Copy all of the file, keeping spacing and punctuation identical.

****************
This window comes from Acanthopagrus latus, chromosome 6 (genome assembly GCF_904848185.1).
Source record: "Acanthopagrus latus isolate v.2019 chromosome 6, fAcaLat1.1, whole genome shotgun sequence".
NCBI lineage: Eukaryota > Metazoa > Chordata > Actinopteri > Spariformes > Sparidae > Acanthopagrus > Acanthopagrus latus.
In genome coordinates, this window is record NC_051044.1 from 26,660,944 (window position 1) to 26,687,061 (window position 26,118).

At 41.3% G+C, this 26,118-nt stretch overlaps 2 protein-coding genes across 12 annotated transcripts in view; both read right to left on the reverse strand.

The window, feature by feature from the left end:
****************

This window comes from Acanthopagrus latus, chromosome 6 (genome assembly GCF_904848185.1).
Source record: "Acanthopagrus latus isolate v.2019 chromosome 6, fAcaLat1.1, whole genome shotgun sequence".
NCBI lineage: Eukaryota > Metazoa > Chordata > Actinopteri > Spariformes > Sparidae > Acanthopagrus > Acanthopagrus latus.
In genome coordinates, this window is record NC_051044.1 from 26,660,944 (window position 1) to 26,687,061 (window position 26,118).

At 41.3% G+C, this 26,118-nt stretch overlaps 2 protein-coding genes across 12 annotated transcripts in view; both read right to left on the reverse strand.

The window, feature by feature from the left end: